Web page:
Large deep-water coral banks in the Porcupine Basin, southwest of Ireland
De Mol, B Van Rensbergen, P Pillen, S Van Herreweghe, K Van Rooij, D McDonnell, A Huvenne, V Ivanov, M Swennen, Rudy Henriet, JP #
Elsevier science bv
Marine geology vol:188 issue:1-2 pages:193-231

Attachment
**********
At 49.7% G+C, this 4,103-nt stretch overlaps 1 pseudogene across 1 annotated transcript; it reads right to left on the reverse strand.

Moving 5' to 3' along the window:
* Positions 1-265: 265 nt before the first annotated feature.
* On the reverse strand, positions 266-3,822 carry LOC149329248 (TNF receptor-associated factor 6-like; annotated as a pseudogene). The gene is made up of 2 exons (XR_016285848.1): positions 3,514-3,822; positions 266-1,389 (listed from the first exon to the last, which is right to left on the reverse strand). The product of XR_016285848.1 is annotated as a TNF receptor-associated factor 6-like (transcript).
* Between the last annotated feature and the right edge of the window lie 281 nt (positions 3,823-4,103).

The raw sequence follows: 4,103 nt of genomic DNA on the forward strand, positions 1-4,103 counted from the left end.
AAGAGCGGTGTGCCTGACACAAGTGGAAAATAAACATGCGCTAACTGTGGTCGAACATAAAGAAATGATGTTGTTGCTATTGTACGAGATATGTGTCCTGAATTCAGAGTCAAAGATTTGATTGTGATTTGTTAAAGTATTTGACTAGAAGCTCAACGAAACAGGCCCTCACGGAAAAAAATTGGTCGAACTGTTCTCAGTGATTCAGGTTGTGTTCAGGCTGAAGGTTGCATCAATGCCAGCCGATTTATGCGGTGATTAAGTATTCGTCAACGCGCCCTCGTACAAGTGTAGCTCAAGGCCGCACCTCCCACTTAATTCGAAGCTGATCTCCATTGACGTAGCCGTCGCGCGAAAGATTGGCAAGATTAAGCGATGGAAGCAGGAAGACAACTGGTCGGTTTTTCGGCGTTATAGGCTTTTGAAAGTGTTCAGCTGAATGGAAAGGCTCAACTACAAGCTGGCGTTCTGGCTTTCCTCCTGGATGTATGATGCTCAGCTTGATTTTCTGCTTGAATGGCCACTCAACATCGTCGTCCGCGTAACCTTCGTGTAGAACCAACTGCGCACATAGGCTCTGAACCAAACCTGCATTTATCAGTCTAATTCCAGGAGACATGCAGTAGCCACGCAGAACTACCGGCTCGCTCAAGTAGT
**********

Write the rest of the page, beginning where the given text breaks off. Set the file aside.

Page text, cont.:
The Porcupine Basin, southwest of Ireland, was one of the earliest sites from where the deep-water corals Lophelia sp. and Madrepora sp. were recovered. These deep-water corals have since been found all along the Atlantic margins of Europe, in water depths ranging from 50 to more than 2000 m. Recent geophysical studies have demonstrated the mound-building potential of deep-water corals. Available data indicate that three major provinces of coral bank occurrences can be identified in the Porcupine Basin: (1) high-relief surface mounds which have a dimension of 1 by 5 km and a height up to 200 m ('Hovland' mounds), flanked to the north by (2) a swarm of buried mounds, somewhat smaller (up to 90 m), and with more irregular shapes than those recognised in area 1 ('Magellan' mounds), and (3) outcropping or buried, conical mounds (single or in elongated clusters, up to 150 m high) occurring on the southeastern slope of the basin ('Belgica' mounds). As far as can be inferred from shallow cores, the surface lithology predominantly consists of an upper layer rich in foraminiferal sand and terrigenous silty clay with intercalations of biogenic rubble. The banks host a remarkable number of colonies of living and dead Lophelia pertusa and Madrepora oculata. The living and dead assemblages are underlain by a significant layer of coral debris in a muddy matrix. Deep-water coral debris together with a living association of the same species covers the surface of the 'Belgica' and 'Hovland' mounds, which may suggest that these corals have played a significant role in the development of the mound structures. The capacity for mound formation by scleractinian corals in the aphotic zone has been known for some time. Examples are found at different locations along the shelves and the continental margins of the North Atlantic. The role of the corals in these deep-water build-ups is still a point of debate. Though the genesis and initial control of mound settings in this basin might be related to hydrocarbon seeps, it appears that the major development of the Porcupine coral banks in recent geological times has most likely been controlled by oceanic circulation and dynamics in water masses and nutrient supply. (C) 2002 Elsevier Science B.V. All rights reserved.